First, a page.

Even transport modal choice is becoming more complex. Shipping decisions are now made on the basis of time and cost rather than on shipping mode. Air, truck, ship or rail: it doesn't really matter to the customer, as long as shipments get there quickly, affordably and predictably. In fact, a study by the Colography group reveals that 40 percent of U.S. businesses are active shippers in three or more modes of expedited transport. Intermodal logistics adds another layer of complexity to an already challenging logistics environment - another layer of friction.
Outsourcing Catches Fire
Any wonder, then, that all these sources of friction in the supply chain have helped ignite demand for third-party logistics (3PL) outsourcing? Clearly, more and more firms are turning to outside experts to help manage the complexities of their global JIT supply chains. In fact, firms around the world are spending an estimated $270 billion each year on 3PL outsourcing. And the category is expected to expand by an average of 6.9 percent annually through 2009. A recent industry survey of 381 American shippers by eyefortransport revealed that 69 percent currently outsource their logistics operations to 3PLs.
Which functions are companies outsourcing, according to the survey? Most popular are the conventional services: Forty-six percent outsource transportation, and 34 percent warehousing. But companies are also starting to outsource more value-added and customer-facing services like reverse logistics (18 percent), customer support (11 percent) and information systems (10 percent). In other words, 3PLs can be found from one end of the supply chain to the other, supporting a range of tactical and strategic functions for their clients.
Still, choosing a suitable 3PL partner or group of partners is a mission not to be taken lightly. After all, how well your 3PL partners perform will have a direct impact on your firm's financial performance - not to mention your customers' level of satisfaction. The decision also has long-term implications. Once you have chosen your partners and integrated them into your supply chain, it can take months and even years to disentangle if things go awry.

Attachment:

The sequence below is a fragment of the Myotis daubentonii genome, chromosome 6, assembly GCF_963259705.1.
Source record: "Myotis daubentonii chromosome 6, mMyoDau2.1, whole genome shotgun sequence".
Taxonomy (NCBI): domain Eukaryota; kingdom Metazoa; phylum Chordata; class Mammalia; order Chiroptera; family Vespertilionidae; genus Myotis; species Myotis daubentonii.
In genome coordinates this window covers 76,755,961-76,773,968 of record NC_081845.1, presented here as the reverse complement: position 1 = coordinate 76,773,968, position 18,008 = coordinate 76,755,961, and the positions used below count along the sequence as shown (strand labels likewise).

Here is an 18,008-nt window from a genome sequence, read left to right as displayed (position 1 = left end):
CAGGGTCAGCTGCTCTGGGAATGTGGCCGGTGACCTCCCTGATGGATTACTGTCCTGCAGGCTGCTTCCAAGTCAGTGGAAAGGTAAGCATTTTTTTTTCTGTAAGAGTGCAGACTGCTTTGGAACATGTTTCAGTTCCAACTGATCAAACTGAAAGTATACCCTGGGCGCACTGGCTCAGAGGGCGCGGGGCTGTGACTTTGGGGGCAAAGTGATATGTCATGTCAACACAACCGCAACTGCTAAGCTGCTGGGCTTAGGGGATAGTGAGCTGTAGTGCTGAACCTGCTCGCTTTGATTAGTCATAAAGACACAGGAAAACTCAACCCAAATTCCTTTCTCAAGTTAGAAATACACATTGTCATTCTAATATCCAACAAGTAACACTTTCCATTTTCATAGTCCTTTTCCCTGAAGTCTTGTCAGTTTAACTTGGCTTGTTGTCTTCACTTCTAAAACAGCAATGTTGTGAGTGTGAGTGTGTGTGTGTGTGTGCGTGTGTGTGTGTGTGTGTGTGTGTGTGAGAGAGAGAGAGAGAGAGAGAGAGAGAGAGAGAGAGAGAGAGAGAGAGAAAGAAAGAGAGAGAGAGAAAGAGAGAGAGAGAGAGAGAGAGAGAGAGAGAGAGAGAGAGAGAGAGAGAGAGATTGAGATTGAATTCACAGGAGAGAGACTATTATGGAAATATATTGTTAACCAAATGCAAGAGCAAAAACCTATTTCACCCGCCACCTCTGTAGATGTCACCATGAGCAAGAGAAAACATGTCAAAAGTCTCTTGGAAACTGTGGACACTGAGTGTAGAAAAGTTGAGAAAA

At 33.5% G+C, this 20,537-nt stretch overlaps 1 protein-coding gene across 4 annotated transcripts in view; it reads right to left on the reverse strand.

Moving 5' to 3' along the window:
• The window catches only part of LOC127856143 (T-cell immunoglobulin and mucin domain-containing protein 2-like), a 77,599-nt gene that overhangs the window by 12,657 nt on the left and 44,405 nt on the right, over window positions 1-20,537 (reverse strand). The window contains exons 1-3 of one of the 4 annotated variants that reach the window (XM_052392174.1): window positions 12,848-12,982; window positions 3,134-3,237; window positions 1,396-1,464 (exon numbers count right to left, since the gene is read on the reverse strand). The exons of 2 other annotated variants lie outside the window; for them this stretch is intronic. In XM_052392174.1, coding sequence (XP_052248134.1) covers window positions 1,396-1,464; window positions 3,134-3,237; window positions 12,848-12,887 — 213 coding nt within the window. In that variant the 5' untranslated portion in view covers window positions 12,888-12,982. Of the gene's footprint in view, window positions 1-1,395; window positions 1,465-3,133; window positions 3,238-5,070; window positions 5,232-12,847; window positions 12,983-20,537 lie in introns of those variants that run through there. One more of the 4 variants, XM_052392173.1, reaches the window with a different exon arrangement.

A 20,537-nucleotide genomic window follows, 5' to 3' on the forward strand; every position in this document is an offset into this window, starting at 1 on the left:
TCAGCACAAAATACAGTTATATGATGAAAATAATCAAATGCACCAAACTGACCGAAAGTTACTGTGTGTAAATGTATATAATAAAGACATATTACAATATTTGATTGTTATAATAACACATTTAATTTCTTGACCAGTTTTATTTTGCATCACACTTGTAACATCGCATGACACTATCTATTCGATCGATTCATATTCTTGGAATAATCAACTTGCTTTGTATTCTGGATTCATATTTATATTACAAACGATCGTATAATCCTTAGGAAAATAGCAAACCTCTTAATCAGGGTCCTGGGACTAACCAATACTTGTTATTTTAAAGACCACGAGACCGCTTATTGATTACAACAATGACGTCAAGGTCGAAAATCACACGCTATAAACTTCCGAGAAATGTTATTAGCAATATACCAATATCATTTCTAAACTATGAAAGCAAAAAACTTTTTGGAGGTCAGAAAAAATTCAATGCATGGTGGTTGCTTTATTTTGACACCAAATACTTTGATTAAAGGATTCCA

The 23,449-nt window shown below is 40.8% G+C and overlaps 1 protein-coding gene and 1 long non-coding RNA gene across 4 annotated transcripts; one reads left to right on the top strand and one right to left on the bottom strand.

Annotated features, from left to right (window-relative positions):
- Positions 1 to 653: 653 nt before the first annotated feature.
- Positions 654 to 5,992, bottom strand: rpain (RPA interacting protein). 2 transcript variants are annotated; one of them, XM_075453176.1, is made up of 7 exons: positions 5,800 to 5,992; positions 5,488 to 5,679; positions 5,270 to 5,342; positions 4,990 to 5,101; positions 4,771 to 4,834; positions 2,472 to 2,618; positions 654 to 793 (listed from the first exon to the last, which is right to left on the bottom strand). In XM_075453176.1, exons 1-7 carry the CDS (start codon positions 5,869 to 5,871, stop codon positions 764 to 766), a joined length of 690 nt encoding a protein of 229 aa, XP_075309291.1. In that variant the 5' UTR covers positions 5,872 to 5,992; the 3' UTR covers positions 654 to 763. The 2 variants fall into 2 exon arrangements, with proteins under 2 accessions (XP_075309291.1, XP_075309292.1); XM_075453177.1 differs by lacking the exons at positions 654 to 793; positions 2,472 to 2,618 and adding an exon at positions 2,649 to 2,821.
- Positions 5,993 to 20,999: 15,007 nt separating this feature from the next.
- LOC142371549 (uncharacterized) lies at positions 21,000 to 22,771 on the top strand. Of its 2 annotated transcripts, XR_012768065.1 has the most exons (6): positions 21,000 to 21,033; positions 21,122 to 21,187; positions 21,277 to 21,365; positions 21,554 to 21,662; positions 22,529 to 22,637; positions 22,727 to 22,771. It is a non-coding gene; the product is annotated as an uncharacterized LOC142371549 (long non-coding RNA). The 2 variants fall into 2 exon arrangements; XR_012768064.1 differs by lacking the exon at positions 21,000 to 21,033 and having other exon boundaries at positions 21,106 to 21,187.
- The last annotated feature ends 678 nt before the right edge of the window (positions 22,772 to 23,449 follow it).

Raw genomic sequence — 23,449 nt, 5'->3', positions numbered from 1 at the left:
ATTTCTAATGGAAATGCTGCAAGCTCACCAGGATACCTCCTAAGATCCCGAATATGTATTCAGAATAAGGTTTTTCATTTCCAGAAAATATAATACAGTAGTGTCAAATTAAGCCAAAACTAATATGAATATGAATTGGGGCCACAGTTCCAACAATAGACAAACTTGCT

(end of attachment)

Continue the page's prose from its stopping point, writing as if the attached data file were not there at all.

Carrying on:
Admittedly, the evaluation process isn't easy - there is a bewildering array of logistics providers to consider. Although the 3PL market has seen considerable consolidation in recent years, the market is still relatively fractured, with a handful of global providers and thousands of "specialized" players. Even among the largest integrated providers, no single company has a dominant global market share or heavy presence in every part of the world.
Whether you choose a single integrated 3PL provider to manage your global supply chain or opt to stitch together a number of specialized players, finding the right match for your company and your overall business strategy is probably the most important logistics decision you'll make. Following is a checklist of factors to consider when you're choosing your 3PL partners:
Make sure your 3PL provider is experienced in disruption planning. Check to see that it has the advanced in transit visibility systems - as well as arrangements with multi-modal transportation providers - to accommodate emergency rerouting of shipments. For unusual spikes in demand, your 3PL partner should also have the extra capacity to accommodate fluctuations. Flexibility in a world of supply chain friction and unexpected disruptions is invaluable.
Friction is good for making fires - but bad for making your supply chain flow. Choose a 3PL partner that can help your company smooth the path for global sourcing and selling.